Question / Answer Technique TechniqueQAR stand for Question-Answer Relationships It is a reading comprehension strategy developed to "clarify howstudents approach the tasks of reading texts and answeringquestions" (Raphael 1986).It helps students to become active, strategic readers. QAR shows youwhere information can be found "In the Text" or "In my Head."It then breaks down the actual question-answer relationships into fourtypes: (1) Right There, (2)Think and Search, (3) Author and You, and(4) On My Own.
Bloom’s Taxonomy Comparison Bloom’s Taxonomy QARKnowledge Right There questionsComprehension Think and SearchApplication Think and SearchAnalysis Author and You/MeSynthesis On My OwnEvaluation On My Own
How would I teach QAR in the classroom?• Begin by teaching the students the necessary vocabulary: Right There, Think and Search, Author and You, On My Own,• Show them how the 4 types of questions work• Guide students by having them identify different types of questions, make up their own question from a passage, and then answer them correctly.• Have students write and label the different types of questions followed by the correct answers.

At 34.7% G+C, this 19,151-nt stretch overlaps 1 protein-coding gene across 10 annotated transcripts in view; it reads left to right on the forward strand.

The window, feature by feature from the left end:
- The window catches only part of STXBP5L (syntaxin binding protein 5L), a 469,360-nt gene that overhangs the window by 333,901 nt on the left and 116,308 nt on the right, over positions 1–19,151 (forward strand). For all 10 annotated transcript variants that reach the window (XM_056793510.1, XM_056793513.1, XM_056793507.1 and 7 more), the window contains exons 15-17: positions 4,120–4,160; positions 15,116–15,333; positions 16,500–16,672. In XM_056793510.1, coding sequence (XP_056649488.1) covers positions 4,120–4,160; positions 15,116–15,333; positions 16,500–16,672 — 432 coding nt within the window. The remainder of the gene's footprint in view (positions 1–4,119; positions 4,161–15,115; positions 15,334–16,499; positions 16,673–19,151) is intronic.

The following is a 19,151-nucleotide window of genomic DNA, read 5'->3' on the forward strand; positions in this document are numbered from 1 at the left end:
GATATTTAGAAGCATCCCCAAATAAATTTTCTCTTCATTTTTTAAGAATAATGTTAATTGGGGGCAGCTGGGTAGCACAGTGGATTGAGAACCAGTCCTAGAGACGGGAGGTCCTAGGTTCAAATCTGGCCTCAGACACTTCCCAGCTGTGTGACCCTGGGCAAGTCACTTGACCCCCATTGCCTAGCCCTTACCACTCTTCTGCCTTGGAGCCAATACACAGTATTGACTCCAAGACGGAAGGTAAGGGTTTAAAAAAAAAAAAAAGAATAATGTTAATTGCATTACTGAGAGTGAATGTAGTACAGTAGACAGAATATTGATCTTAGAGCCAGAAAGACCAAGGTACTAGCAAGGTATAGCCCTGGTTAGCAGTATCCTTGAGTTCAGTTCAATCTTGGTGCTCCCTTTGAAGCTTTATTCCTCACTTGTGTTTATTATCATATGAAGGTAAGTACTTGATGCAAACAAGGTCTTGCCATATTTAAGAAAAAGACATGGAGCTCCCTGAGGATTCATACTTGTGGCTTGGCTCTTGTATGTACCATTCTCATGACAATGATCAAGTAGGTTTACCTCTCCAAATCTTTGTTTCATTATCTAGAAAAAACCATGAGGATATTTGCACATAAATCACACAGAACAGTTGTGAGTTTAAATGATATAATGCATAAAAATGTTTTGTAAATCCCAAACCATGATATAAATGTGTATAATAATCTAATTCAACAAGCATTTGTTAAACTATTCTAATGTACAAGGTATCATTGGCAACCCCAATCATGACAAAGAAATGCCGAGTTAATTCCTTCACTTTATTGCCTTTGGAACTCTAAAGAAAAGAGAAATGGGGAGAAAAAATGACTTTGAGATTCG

My LessonINSTRUCTIONS: Read the section on otters carefully. Individually attempt to answer the first three questions as best you can basedon the information in the reading as well as your own experience. For the final “On Your Own” activity feel free to work with apartner. You may choose to simply write out a description, or you may use the blank paper and coloring pencils provided to drawyour exhibit. Remember you will be asked to explain to the class what you have included and why.RIGHT THERE: On which continents can otters be found? Europe, Asia, Africa, North and South AmericaTHINK AND SEARCH: How do baby otters get into the water for the first time?River otters have their young on land in a underground den. When the young are two months old, the mother pushes the reluctantyoung into the water. Sea otters actually give birth in the water. The mother then places the newborn on her chest while swimmingon her back and begins nursing the young.AUTHOR AND YOU: Why do you think the presence of humans would cause the otter, which normally hunts in the day, to hunt atnight?The author describes some of the effects humans have had on otter populations, but he or she does not describe exactly whyhuman presence would lead otters that normally hunt in the day to hunt at night. Students will hopefully be able to describe humanactivity disturbing the otters and scaring them away from their normal hunting grounds. Since human activity in the outdoors is morelimited at night, the otters may experience less interference at night.OWN MY OWN: You may work with a partner for this question. If you had to design a place for otters to live at a zoo, what wouldyou include and why? You may just write out your description or you may use the blank paper and coloring pencils provided to drawa detailed picture. When everyone is finished you will each describe to the class what you included in your design and why it isimportant.Responses here can, and should, vary. Some essentials would be a swimming area, a piece of dry land, a place to dig a den or aman-made den/shelter, slides for the otters’ amusement, and fish or other food.